In Search of a Polar Continent 1905-1907

The objects of this expedition were to penetrate as far as possible into that unknown region which lies to the north, and to meet and to get to know the natives, of whom I have always fostered an idea of making use in ice expeditions. Besides the natives, the whale-fishers who navigate those waters might, I trusted, be able to render me assistance. Furthermore, I wished to discover, if possible, whether there was land hitherto unknown in the Arctic Ocean: in ascertaining this, I would make Herschel Island my base of operations (p. viii).

p. 22: The Catholic mission is the most important place at Resolution, and Bishop Breynart has a diocese which extends from Fort Smith on the Slave River to the Arctic Red River in the Mackenzie—a stretch of more than 1,000 miles. Altogether there are ten churches in the diocese. At most of these smaller missions native children are schooled, and are taught how to lead a useful and godly life in this desolate region. Every one of these missionary posts or stations is visited yearly and supplied with the necessaries of life—an undertaking whereof the reader will hardly conceive the magnitude unless he has himself wandered far beyond the reach of railways. The children are not only educated but clothed and fed. The girls are taught how to sew and how to make their own clothes, as well as how to read and write; whilst the boys, who are also trained in these latter academic, if elementary, exercises, acquire a variety of crafts which will be useful—in fact, indispensable—to them in after-life.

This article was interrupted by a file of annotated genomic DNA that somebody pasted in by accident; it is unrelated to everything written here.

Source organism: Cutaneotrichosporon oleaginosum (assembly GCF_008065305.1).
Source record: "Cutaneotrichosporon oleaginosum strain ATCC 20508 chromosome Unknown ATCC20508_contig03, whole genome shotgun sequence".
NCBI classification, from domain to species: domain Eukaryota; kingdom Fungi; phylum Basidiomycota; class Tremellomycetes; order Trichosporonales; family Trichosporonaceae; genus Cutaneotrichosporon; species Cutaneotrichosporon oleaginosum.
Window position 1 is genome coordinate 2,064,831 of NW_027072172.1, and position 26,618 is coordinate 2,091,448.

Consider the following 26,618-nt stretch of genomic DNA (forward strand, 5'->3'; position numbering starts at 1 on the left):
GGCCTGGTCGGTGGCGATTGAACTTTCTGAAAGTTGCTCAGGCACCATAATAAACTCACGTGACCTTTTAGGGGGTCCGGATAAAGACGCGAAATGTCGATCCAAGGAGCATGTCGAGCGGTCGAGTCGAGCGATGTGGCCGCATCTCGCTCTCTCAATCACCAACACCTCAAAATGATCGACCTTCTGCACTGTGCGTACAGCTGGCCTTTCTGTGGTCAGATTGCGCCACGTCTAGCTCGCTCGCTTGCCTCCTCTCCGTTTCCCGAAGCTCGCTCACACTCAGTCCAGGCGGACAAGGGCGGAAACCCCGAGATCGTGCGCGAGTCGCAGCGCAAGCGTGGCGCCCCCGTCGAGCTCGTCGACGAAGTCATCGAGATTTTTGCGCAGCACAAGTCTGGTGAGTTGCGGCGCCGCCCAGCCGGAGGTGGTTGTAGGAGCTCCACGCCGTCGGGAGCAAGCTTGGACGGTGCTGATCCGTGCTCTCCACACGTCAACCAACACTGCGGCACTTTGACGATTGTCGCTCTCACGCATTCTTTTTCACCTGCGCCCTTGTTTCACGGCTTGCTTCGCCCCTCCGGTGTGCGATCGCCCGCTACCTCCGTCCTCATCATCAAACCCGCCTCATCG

p. 231: The poor beasts had not had a proper feed ever since leaving the coast on February 5—for about seven weeks, in other words; but from that date they had subsisted most of the time upon old clothes. This, indeed, was a more genuine and startling feat than that of Alfred Jingle, who declared that he and Job Trotter had “lived for three weeks upon a pair of boots and an umbrella with an ivory handle!” a declaration which elicited naive expressions of astonishment from Mr. Pickwick, “who had only heard of such things in shipwrecks, or read of them in Constable’s ‘Miscellany.’ ” Yet even the writers who chronicle their own travels know that there are things which their dogs, like their readers, will not readily swallow, and old clothes might naturally be reckoned of the number.